How To Pick A Target-Date Fund That's Right For You

Special Report:Race To Retirement

Target-date fund assets exploded to $485 billion as of Dec. 31, according to Morningstar Inc. That was up 579% since 2005, the year before their popularity began to soar.

The Pension Protection Act in 2006 OK'd their use as default investments for people who are automatically enrolled in their workplace's 401(k) plan.

They're also popular among people who don't want to make their own buy and sell decisions.

U.S. diversified stock fund assets rose only 10.9% in the same period.

Target-date funds are the one-stop-shopping version of mutual funds.

All you have to do is make three decisions.

• 1. Pick a fund whose target date matches your retirement date.

• 2. Make sure that fund has the level of volatility you're comfortable with as it travels to its target date.

• 3. Get a handle on whether the fund stops tweaking its portfolio at the target date. Many continue to pare their growth stocks and boost their bond holdings for years afterward.

That's it. The fund manager does the rest. He picks an initial asset mix that is appropriate for your age and risk tolerance. Then he typically fine-tunes that asset mix as you age, as you approach retirement and as your desire for stability of principal grows.

Some funds aim for more growth along the way, which can make their annual gains and losses more dramatic -- bumpier.

Others sacrifice growth to give you a smoother ride.

Whatever style you choose, the fund manager makes all the changes as years go by. That spares you from having to pick the right mix of stocks, bonds and funds, changing that mix over and over as you age.

Some target-date funds are better for you than others. Investment strategies can differ, even among funds with the same target date.

And do not confuse target-date funds with lifestyle funds. Those -- sometimes called asset allocations funds -- start with an asset mix that is growth oriented or more cautious. Unlike target date funds, lifestyle funds don't change their orientation. If one starts out geared for growth, that's how it stays. If you use a lifestyle fund, you can shift by switching to increasingly conservative lifestyle funds.

Don't overlook additional investment options for your portfolio.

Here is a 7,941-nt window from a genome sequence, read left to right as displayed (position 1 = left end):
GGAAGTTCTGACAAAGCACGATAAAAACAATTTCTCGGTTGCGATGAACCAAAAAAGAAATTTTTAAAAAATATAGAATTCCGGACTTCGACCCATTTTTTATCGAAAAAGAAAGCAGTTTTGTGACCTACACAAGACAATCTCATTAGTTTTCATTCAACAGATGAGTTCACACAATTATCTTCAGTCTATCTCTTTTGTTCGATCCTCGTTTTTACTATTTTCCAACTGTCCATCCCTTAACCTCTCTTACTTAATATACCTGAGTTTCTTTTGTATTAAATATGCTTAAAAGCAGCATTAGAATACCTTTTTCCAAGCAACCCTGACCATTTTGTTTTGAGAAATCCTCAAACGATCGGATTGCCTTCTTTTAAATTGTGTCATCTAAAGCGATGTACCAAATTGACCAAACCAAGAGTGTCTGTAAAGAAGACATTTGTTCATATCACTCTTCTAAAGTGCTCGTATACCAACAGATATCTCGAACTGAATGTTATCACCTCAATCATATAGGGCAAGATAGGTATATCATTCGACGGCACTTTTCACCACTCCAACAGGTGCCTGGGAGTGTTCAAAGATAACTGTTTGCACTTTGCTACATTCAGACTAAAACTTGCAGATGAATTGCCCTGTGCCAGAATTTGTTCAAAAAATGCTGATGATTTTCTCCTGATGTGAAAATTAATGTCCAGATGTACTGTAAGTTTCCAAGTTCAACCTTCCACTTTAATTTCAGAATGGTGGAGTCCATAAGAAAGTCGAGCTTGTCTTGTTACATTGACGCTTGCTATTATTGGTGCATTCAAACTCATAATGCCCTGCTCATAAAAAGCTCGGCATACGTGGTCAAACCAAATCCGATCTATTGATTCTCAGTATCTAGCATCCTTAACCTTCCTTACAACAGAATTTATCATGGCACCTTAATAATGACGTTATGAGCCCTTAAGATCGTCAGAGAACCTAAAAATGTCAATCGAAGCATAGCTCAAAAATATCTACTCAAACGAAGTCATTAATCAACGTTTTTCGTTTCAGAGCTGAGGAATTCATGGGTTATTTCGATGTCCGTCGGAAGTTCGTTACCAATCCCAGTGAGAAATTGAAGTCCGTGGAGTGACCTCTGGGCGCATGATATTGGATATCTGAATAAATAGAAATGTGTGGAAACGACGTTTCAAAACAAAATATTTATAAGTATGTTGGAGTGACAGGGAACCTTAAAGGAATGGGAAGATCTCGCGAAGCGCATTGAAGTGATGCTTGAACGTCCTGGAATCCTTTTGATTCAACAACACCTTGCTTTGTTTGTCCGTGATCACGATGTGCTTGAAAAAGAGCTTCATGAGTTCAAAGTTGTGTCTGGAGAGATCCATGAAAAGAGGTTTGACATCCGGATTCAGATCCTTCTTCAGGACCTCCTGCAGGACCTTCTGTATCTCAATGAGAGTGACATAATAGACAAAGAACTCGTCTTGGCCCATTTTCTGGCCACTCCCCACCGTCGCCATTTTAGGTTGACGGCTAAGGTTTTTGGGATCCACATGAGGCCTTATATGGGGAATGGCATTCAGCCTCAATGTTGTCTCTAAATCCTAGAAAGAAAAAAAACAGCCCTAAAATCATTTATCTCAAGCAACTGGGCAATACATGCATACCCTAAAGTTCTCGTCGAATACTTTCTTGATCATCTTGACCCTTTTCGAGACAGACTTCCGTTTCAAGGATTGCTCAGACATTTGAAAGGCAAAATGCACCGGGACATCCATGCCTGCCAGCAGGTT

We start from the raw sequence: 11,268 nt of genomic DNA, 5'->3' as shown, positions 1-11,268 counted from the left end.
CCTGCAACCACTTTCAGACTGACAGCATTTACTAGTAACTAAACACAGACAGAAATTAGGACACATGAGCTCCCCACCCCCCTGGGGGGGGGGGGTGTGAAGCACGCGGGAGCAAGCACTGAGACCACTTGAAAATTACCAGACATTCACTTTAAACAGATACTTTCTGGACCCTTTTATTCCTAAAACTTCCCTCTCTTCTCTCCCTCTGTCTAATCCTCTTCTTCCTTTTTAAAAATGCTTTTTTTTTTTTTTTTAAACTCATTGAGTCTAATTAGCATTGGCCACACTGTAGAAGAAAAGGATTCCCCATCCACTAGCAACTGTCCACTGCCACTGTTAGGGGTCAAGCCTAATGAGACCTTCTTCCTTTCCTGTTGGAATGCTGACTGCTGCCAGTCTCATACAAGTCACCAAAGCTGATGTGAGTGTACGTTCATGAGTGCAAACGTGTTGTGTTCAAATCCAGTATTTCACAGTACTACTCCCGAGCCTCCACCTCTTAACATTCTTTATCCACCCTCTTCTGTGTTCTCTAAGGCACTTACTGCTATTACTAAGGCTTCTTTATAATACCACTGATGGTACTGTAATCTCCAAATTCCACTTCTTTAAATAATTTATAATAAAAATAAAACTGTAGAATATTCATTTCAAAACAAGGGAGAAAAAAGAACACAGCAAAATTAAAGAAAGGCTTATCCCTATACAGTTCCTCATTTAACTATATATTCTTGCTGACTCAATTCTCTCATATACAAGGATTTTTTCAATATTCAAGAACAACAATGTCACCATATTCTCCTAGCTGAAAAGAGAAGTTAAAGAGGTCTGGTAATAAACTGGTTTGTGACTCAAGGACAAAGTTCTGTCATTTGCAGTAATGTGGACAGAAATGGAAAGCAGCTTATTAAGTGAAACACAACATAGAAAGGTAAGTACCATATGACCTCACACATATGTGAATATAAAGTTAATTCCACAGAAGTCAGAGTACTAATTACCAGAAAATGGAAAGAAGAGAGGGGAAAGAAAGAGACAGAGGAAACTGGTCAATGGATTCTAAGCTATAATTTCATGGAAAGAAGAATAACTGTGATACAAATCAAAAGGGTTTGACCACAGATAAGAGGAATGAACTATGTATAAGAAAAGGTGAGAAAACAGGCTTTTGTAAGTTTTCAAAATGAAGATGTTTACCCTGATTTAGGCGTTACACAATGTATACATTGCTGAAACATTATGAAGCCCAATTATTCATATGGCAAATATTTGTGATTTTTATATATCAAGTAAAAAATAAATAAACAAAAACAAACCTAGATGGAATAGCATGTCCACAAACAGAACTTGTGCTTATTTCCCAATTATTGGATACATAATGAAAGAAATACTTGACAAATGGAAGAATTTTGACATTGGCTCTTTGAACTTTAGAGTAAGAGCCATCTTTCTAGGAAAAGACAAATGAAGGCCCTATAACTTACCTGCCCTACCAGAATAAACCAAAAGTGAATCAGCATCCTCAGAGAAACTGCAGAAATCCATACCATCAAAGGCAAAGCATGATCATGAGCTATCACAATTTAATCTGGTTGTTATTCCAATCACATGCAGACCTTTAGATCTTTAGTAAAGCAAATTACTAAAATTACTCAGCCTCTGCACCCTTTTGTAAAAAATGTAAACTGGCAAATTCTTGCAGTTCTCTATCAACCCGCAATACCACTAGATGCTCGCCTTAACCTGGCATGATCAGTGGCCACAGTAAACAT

Many employers, consultants and regulators think target-date funds failed to live up to their hype during the financial crisis of 2008-09, says a McKinsey & Co. study. They did not shield shareholders enough from the market downturn. The most growth-oriented target-date funds -- with a 2050 or later target -- averaged a 3.73% annual gain over the five years ended March 21.

The most conservative funds, with a 2010 target date that's already occurred, averaged 4.12%.

You would have been better off in a typical U.S. diversified stock funds, which averaged 5.06%. "Diversification with funds remains a key rule," said Judith Ward, a T. Rowe Price financial planner.

Here are key points as you shop for a target-date fund:

• Match your time horizon with a fund's.

That boils down to homing in on funds whose target date in their name is the same as or close to your retirement date.

• How does the fund invest?

Is it full of stocks or stock funds, aiming for growth?

Is it more cautious, aiming for growth with a smoother ride?

Is it completely careful, putting a higher priority on protecting its balance than on growth?

Or is it focused on generating income with little if any attempt at price gain?

Check the facts at the fund's website or a researcher like . Start by looking at how the fund is categorized. Then look at what's in the portfolio. Look at the ratio of stocks to bonds. Look at volatility measurements. Standard deviation shows how widely a fund's returns vary over a specified period.

You're trying to determine if the fund's goals jibe with yours.

And does its asset mix suit your risk tolerance? Don't buy a fund unless the answer is yes.

• Does it stop adjusting its asset mix at its target date?

The reason for checking this is because some funds keep shifting to a more conservative asset mix even after their target date.

"Funds with the same target date may continue to rebalance after their target dates," said Chris Sharpe, who co-runs $164 billion in 72 target-date funds for Fidelity Investments. "And funds that continue to rebalance for the same number of years may do so in very different ways."

The time when a fund stops jiggering its portfolio is sometimes called its landing date. Check the website of a fund you're considering. "And a customer service rep can tell you how long a fund's glide path extends beyond the target date, and what sort of changes it will make," Ward said.

• What is its annual expense ratio?

Target-date funds have a reputation for being expensive. Generally, they're not.

Their average annual expense ratio is 1.056%, according to Morningstar Inc. That's less than the 1.273% average for U.S. diversified stock funds.

Target-date funds' bad expense rep stem from the early days of the industry when many of them charged a fee on top of the fees charged by the funds in the fund. "Virtually all have eliminated those overlay fees," said Josh Charlson, senior mutual fund analyst for Morningstar.

The views and opinions expressed herein are the views and opinions of the author and do not necessarily reflect those of Nasdaq, Inc.

The views and opinions expressed herein are the views and opinions of the author and do not necessarily reflect those of Nasdaq, Inc.

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